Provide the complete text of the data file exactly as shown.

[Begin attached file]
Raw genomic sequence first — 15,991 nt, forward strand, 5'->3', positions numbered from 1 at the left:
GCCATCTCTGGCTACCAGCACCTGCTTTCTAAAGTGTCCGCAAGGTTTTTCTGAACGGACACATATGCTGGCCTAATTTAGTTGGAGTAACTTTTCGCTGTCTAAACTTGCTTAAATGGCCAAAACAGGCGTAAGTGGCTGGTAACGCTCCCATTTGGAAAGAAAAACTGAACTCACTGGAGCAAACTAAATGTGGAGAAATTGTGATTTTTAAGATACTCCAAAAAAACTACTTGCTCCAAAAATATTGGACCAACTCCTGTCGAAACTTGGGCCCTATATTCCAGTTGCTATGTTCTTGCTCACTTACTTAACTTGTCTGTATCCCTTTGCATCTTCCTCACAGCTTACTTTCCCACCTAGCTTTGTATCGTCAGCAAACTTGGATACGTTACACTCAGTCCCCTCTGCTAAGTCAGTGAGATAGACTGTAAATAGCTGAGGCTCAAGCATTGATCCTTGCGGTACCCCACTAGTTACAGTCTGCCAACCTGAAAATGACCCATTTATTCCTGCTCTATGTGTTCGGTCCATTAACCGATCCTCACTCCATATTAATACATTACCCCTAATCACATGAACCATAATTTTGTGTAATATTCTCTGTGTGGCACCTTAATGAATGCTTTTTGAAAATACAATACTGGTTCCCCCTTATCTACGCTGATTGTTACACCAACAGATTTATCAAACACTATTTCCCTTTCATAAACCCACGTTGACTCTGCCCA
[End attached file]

Raw genomic sequence first — 15,991 nt, forward strand, 5'->3', positions numbered from 1 at the left:
GCCATCTCTGGCTACCAGCACCTGCTTTCTAAAGTGTCCGCAAGGTTTTTCTGAACGGACACATATGCTGGCCTAATTTAGTTGGAGTAACTTTTCGCTGTCTAAACTTGCTTAAATGGCCAAAACAGGCGTAAGTGGCTGGTAACGCTCCCATTTGGAAAGAAAAACTGAACTCACTGGAGCAAACTAAATGTGGAGAAATTGTGATTTTTAAGATACTCCAAAAAAACTACTTGCTCCAAAAATATTGGACCAACTCCTGTCGAAACTTGGGCCCTATATTCCAGTTGCTATGTTCTTGCTCACTTACTTAACTTGTCTGTATCCCTTTGCATCTTCCTCACAGCTTACTTTCCCACCTAGCTTTGTATCGTCAGCAAACTTGGATACGTTACACTCAGTCCCCTCTGCTAAGTCAGTGAGATAGACTGTAAATAGCTGAGGCTCAAGCATTGATCCTTGCGGTACCCCACTAGTTACAGTCTGCCAACCTGAAAATGACCCATTTATTCCTGCTCTATGTGTTCGGTCCATTAACCGATCCTCACTCCATATTAATACATTACCCCTAATCACATGAACCATAATTTTGTGTAATATTCTCTGTGTGGCACCTTAATGAATGCTTTTTGAAAATACAATACTGGTTCCCCCTTATCTACGCTGATTGTTACACCAACAGATTTATCAAACACTATTTCCCTTTCATAAACCCACGTTGACTCTGCCCA